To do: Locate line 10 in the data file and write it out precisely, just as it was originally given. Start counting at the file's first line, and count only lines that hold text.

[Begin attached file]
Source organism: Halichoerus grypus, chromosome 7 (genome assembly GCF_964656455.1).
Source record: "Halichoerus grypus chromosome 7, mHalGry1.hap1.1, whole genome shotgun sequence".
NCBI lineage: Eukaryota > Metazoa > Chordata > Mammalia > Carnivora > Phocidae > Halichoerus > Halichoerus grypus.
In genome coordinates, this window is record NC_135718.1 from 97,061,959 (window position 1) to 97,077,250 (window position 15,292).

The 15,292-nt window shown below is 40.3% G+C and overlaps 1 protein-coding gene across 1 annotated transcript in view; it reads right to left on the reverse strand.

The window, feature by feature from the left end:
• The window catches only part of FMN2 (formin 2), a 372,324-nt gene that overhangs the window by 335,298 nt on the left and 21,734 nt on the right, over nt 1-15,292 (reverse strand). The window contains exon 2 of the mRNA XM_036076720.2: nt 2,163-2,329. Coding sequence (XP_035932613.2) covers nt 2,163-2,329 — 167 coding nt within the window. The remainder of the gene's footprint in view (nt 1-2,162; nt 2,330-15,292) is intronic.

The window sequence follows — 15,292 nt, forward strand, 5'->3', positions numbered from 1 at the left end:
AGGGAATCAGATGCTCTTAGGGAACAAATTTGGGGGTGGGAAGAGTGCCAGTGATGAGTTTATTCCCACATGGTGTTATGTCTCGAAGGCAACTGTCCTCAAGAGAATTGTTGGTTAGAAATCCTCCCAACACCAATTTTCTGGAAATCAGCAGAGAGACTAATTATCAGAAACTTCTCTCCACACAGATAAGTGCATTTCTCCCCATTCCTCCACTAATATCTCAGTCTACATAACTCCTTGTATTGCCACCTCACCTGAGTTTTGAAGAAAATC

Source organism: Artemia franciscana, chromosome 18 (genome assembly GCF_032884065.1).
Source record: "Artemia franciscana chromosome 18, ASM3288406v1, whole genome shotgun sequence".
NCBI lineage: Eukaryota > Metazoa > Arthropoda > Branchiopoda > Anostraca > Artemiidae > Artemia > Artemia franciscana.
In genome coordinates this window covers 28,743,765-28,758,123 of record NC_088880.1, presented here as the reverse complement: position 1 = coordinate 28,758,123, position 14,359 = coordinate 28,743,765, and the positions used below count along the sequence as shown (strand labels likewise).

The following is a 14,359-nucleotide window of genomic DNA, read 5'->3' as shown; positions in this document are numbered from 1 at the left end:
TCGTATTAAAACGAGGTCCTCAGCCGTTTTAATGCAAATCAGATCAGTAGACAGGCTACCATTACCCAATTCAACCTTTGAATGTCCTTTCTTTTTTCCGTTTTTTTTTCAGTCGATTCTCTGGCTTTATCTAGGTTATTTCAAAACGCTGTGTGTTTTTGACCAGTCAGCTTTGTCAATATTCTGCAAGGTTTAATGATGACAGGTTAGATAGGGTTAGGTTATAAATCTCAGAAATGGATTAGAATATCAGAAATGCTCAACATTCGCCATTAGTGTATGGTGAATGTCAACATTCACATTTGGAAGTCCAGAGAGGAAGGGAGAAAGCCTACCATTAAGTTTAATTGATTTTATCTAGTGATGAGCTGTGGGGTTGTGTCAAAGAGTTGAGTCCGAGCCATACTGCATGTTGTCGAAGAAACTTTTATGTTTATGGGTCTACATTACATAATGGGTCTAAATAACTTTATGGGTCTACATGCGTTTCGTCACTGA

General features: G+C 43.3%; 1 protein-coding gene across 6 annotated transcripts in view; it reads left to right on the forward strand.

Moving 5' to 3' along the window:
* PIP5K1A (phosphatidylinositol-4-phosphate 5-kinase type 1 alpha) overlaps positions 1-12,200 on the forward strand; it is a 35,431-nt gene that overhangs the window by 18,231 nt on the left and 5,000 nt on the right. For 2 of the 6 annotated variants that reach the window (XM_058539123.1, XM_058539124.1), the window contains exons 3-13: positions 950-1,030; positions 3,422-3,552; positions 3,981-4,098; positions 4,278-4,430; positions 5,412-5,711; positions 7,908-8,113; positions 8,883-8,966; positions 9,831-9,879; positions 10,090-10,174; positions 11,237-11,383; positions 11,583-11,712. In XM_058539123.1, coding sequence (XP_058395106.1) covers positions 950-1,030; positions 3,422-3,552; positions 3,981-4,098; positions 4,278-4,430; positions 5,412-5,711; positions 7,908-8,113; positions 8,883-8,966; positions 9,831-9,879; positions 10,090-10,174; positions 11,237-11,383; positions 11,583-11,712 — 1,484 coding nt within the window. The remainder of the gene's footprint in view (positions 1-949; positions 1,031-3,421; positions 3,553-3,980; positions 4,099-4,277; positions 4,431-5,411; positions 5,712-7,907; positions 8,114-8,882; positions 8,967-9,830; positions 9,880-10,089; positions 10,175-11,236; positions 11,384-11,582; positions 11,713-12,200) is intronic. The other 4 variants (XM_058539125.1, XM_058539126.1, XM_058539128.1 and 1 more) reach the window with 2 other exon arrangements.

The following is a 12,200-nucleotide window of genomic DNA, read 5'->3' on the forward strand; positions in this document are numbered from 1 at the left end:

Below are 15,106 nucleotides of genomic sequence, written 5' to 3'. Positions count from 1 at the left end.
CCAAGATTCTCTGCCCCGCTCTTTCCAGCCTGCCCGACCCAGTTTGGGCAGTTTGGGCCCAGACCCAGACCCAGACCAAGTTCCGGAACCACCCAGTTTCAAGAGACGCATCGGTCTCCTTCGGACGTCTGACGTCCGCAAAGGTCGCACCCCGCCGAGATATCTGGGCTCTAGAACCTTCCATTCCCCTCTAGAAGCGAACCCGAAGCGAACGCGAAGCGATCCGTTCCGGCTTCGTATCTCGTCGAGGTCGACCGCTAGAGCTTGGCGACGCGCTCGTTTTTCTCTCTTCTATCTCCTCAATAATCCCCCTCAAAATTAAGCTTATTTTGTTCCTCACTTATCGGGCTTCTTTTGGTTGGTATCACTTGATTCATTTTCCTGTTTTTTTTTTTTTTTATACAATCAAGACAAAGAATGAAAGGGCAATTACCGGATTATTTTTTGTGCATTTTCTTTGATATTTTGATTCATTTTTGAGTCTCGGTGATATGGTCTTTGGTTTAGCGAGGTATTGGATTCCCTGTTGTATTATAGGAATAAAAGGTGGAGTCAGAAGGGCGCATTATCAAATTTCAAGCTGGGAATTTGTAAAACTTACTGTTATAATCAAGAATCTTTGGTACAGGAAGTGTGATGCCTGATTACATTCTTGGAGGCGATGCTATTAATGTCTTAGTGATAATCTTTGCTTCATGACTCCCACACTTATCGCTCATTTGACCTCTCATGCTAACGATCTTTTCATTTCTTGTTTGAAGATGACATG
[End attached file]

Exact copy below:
Source organism: Artemia franciscana, chromosome 18 (genome assembly GCF_032884065.1).